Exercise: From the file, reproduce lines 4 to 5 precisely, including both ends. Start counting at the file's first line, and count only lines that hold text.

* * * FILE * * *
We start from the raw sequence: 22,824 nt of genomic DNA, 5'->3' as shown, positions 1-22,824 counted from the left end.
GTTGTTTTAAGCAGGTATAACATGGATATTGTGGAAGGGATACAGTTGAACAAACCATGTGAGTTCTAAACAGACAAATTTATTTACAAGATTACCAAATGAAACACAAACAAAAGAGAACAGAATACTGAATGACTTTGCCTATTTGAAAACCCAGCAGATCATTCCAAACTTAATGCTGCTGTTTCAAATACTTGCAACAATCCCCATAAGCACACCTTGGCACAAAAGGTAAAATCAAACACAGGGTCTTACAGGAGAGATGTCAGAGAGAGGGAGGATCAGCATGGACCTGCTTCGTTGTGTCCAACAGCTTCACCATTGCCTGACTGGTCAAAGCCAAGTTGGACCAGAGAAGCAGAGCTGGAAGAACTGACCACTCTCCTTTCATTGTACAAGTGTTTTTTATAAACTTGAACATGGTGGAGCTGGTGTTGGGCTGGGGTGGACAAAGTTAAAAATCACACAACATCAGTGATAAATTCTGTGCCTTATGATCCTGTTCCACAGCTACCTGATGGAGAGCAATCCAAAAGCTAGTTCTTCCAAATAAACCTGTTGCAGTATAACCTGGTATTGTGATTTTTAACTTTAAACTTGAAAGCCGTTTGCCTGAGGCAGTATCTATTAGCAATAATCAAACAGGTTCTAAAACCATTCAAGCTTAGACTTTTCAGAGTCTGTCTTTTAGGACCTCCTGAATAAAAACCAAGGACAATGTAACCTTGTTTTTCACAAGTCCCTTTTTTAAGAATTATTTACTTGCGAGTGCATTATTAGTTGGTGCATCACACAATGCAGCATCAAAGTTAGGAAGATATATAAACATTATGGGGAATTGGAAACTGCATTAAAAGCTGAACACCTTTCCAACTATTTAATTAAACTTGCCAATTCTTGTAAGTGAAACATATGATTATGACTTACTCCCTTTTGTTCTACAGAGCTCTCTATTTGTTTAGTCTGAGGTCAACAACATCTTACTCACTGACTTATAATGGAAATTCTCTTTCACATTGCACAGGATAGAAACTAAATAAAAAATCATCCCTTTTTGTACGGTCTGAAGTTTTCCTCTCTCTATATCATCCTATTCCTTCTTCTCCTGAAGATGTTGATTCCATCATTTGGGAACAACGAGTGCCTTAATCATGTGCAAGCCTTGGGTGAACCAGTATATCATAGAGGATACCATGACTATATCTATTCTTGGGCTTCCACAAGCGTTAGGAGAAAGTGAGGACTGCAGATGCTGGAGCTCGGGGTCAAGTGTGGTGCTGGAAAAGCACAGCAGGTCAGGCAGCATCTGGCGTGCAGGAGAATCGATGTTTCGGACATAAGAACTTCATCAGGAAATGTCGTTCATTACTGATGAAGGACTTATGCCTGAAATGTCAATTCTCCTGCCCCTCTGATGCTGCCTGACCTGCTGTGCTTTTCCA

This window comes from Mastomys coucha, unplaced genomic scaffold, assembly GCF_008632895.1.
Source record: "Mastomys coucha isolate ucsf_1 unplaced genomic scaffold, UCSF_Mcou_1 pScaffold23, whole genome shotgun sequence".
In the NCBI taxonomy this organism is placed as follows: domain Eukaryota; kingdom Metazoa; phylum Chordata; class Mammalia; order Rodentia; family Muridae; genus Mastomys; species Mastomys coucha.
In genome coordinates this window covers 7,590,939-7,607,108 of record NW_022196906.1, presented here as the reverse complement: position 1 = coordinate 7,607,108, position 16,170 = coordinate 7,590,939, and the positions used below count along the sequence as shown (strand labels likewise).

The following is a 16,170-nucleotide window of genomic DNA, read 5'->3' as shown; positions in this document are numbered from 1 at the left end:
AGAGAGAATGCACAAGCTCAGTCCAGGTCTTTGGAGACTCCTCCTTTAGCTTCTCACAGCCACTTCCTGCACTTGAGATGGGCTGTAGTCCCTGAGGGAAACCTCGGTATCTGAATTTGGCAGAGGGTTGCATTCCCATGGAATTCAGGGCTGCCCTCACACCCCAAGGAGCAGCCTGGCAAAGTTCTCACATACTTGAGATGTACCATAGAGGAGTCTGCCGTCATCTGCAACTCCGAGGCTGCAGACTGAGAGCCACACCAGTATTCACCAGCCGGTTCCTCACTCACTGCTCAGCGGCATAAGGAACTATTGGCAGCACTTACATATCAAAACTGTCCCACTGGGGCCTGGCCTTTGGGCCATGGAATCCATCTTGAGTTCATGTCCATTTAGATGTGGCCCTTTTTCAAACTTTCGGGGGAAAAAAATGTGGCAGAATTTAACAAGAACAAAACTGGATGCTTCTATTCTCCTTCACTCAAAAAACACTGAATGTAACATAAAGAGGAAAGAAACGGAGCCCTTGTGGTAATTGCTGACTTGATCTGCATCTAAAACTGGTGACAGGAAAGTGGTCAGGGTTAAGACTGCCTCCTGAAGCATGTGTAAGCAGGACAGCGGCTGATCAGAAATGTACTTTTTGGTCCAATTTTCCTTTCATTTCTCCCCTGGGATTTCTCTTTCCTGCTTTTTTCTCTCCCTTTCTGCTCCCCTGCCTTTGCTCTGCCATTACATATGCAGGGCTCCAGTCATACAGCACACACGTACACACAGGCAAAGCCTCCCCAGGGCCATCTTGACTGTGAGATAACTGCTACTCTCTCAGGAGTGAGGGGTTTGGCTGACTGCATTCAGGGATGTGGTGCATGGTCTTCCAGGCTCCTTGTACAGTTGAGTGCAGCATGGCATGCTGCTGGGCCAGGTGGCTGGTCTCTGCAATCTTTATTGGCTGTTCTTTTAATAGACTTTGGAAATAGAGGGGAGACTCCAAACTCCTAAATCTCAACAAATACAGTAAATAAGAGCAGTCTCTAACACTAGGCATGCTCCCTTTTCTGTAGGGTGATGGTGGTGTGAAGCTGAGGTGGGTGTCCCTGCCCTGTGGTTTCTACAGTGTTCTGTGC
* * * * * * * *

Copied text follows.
Source record: "Mastomys coucha isolate ucsf_1 unplaced genomic scaffold, UCSF_Mcou_1 pScaffold23, whole genome shotgun sequence".
In the NCBI taxonomy this organism is placed as follows: domain Eukaryota; kingdom Metazoa; phylum Chordata; class Mammalia; order Rodentia; family Muridae; genus Mastomys; species Mastomys coucha.